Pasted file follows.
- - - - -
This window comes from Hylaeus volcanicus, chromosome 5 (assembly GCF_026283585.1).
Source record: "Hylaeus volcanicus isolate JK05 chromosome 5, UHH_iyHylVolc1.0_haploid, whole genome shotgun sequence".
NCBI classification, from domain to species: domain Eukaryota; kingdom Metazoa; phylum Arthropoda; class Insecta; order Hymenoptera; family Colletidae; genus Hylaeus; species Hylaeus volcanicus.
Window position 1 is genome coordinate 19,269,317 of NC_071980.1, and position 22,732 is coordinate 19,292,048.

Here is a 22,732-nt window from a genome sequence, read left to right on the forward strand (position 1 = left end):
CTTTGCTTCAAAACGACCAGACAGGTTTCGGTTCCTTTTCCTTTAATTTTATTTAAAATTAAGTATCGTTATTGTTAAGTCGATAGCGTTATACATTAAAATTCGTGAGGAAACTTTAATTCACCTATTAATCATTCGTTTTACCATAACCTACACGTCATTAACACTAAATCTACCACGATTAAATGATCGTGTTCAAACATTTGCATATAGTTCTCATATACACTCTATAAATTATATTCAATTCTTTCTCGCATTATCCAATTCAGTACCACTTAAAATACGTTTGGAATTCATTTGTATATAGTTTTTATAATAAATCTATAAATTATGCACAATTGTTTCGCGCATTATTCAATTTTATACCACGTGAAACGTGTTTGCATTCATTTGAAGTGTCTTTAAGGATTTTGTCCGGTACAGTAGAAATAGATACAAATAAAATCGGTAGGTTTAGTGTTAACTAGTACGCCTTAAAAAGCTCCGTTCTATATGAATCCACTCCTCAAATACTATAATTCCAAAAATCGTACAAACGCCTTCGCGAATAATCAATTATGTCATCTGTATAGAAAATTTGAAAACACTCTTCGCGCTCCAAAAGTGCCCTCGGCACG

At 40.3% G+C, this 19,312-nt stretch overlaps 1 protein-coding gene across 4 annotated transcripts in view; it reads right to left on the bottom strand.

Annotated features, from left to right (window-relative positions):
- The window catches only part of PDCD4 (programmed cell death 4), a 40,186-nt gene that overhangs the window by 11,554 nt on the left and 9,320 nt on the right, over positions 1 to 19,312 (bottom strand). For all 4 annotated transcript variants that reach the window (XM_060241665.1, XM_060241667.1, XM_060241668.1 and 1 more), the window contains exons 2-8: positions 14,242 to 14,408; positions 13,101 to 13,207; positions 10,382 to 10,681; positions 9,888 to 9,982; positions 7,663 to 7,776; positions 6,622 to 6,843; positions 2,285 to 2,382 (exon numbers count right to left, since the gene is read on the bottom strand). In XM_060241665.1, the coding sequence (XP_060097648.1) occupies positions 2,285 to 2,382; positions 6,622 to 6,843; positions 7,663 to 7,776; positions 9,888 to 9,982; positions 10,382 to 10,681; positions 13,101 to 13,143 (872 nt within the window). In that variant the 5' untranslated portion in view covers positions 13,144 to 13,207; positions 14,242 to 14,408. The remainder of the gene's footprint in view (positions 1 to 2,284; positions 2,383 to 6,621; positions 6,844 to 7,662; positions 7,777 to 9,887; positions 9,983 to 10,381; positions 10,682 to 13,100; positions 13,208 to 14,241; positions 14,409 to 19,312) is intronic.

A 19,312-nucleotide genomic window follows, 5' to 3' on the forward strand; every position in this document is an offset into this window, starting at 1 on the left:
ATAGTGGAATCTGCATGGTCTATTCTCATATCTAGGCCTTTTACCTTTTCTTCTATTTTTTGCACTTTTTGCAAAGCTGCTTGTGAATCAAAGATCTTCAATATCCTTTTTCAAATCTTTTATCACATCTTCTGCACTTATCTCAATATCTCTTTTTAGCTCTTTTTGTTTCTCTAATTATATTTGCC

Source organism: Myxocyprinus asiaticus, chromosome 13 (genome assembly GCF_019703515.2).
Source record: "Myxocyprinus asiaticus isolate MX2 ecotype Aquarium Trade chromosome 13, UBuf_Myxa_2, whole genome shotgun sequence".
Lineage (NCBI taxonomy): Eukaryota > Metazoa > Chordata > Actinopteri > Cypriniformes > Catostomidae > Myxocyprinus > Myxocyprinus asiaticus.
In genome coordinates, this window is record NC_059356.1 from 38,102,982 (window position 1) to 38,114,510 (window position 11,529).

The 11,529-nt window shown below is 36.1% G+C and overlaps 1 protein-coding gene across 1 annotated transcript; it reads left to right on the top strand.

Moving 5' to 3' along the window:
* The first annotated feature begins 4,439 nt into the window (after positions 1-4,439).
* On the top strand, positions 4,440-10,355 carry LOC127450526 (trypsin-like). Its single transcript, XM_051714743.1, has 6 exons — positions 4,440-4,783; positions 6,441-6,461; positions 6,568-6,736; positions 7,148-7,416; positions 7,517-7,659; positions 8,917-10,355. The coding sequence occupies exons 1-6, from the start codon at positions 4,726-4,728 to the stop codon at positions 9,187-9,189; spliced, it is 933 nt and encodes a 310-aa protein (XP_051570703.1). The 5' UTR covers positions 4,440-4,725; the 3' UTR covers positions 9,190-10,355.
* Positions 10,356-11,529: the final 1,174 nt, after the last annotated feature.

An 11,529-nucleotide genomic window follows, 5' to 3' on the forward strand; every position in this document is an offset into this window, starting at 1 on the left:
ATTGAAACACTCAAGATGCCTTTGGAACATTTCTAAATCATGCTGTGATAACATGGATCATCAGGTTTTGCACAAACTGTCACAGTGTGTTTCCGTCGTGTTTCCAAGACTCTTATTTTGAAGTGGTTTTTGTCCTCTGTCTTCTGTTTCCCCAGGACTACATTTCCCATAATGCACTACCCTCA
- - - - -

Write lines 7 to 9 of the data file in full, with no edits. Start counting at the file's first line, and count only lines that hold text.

At 40.3% G+C, this 19,312-nt stretch overlaps 1 protein-coding gene across 4 annotated transcripts in view; it reads right to left on the bottom strand.

Annotated features, from left to right (window-relative positions):
- The window catches only part of PDCD4 (programmed cell death 4), a 40,186-nt gene that overhangs the window by 11,554 nt on the left and 9,320 nt on the right, over positions 1 to 19,312 (bottom strand). For all 4 annotated transcript variants that reach the window (XM_060241665.1, XM_060241667.1, XM_060241668.1 and 1 more), the window contains exons 2-8: positions 14,242 to 14,408; positions 13,101 to 13,207; positions 10,382 to 10,681; positions 9,888 to 9,982; positions 7,663 to 7,776; positions 6,622 to 6,843; positions 2,285 to 2,382 (exon numbers count right to left, since the gene is read on the bottom strand). In XM_060241665.1, the coding sequence (XP_060097648.1) occupies positions 2,285 to 2,382; positions 6,622 to 6,843; positions 7,663 to 7,776; positions 9,888 to 9,982; positions 10,382 to 10,681; positions 13,101 to 13,143 (872 nt within the window). In that variant the 5' untranslated portion in view covers positions 13,144 to 13,207; positions 14,242 to 14,408. The remainder of the gene's footprint in view (positions 1 to 2,284; positions 2,383 to 6,621; positions 6,844 to 7,662; positions 7,777 to 9,887; positions 9,983 to 10,381; positions 10,682 to 13,100; positions 13,208 to 14,241; positions 14,409 to 19,312) is intronic.